Exercise and Diabetes

Exercise is a cornerstone in the management of diabetes and the prevention of diabetic complications. For people with type 1 diabetes, exercise, along with a balanced diet and insulin injections, plays a key role in maintaining good health. Exercise is also key to preventing or delaying the onset of type 2 diabetes, as well as controlling the condition if it occurs.

Type 1 diabetes is characterized by the body’s inability to produce enough insulin, a hormone that regulates glucose (blood sugar). Poorly controlled glucose can lead to numerous medical complications, including heart disease, kidney disease, blindness and amputation. Exercising regularly (and according to a physician's instructions) helps people with type 1 diabetes manage their blood glucose, lose weight and improve cardiovascular health.

Type 2 diabetes is characterized by the body’s inability to use insulin effectively. Many people with type 2 diabetes can manage their condition through diet and exercise alone. Additionally, consistent physical activity can improve cardiovascular functioning and promote weight loss, both of which are essential in the management of type 2 diabetes.

All people with diabetes are encouraged to meet with their physician before starting an exercise program. The physician will conduct a physical examination to help determine which types of activities are safest and most appropriate. Most recommended exercise programs for people with diabetes will include aerobic activity, strength training (weight–bearing activity) and stretching.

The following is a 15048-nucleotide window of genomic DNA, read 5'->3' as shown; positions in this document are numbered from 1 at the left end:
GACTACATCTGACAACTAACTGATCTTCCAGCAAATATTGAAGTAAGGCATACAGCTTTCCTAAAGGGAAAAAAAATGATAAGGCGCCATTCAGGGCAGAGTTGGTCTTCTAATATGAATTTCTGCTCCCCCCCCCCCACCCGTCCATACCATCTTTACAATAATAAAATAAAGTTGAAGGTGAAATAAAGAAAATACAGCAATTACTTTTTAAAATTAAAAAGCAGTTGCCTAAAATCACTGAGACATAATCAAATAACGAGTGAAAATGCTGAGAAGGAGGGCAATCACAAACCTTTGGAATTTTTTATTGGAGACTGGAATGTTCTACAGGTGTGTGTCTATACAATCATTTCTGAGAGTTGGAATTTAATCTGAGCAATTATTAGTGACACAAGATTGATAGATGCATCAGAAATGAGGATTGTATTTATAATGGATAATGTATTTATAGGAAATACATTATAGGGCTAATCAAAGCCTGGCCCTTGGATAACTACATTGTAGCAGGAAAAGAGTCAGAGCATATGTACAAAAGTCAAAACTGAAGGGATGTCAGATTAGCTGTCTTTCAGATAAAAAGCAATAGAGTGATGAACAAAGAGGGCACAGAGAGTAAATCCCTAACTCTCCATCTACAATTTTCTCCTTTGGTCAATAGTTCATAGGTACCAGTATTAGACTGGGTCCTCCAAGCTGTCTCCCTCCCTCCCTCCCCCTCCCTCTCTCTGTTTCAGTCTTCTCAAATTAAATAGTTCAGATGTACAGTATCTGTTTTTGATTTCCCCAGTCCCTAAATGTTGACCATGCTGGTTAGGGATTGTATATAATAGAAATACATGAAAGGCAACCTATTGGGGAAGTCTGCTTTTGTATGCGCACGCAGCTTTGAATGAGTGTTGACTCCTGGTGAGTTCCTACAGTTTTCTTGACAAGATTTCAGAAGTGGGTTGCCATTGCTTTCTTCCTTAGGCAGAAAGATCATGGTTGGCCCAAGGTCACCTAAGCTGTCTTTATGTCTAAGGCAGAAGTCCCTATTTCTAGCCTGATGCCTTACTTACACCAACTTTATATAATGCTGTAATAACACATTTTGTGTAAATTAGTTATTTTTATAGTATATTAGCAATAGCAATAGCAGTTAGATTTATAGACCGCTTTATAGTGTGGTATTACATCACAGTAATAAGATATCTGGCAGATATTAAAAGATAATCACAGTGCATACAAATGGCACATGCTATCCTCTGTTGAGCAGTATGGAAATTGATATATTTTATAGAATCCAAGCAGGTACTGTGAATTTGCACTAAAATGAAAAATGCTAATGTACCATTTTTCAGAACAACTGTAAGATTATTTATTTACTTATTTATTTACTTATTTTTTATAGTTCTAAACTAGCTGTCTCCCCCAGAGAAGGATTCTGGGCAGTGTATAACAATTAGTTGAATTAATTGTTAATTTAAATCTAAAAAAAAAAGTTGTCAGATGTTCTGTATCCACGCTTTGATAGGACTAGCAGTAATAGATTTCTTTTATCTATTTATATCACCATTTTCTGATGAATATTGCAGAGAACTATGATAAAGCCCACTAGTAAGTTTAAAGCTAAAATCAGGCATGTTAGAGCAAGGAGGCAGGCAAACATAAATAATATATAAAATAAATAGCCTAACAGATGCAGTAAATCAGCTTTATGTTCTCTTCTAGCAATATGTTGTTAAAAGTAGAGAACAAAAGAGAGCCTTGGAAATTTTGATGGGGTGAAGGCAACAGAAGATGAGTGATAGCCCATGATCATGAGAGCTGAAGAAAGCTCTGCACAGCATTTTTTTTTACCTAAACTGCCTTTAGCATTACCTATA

People with diabetes have different exercise considerations than non diabetics. These include:

  • Testing blood glucose before and after exercise
  • Keeping water and carbohydrate–rich snacks handy
  • Wearing a medical identification tag
  • Heeding warning signs of low blood glucose (hypoglycemia)
  • Adjusting insulin (if used) before and after workouts
  • Taking care of the feet before, during and after exercise

About Type 1 Diabetes and Exercise
There are three essential components in managing type 1 diabetes. They are:

  • Regular exercise
  • Proper diet and nutrition
  • Insulin injections (a substance that regulates glucose)

Type 1 diabetes is characterized by the body’s inability to produce insulin. Without this hormone, glucose (blood sugar) builds up in the bloodstream instead of entering the cells. The body is unable to use this glucose for energy. Poorly controlled glucose can lead to numerous medical complications, including:

  • Heart disease
  • Kidney disease (diabetic nephropathy)
  • Eye disease (including diabetic retinopathy)
  • Nerve damage (diabetic neuropathy)
  • Amputation

People with type 1 diabetes require daily insulin injections, which allow glucose to escape from the bloodstream and enter the cells. Because exercise can affect blood glucose levels, people with diabetes using insulin need to take additional precautions when exercising.

In addition to improving overall fitness, 30 minutes of exercise at least five days a week can help people with type 1 diabetes:

  • Control blood glucose
  • Improve cardiovascular function
  • Reduce cholesterol
  • Control blood pressure
  • Manage weight
  • Reduce the amount of insulin needed
  • Prevent or delay complications of diabetes

About Type 2 Diabetes and Exercise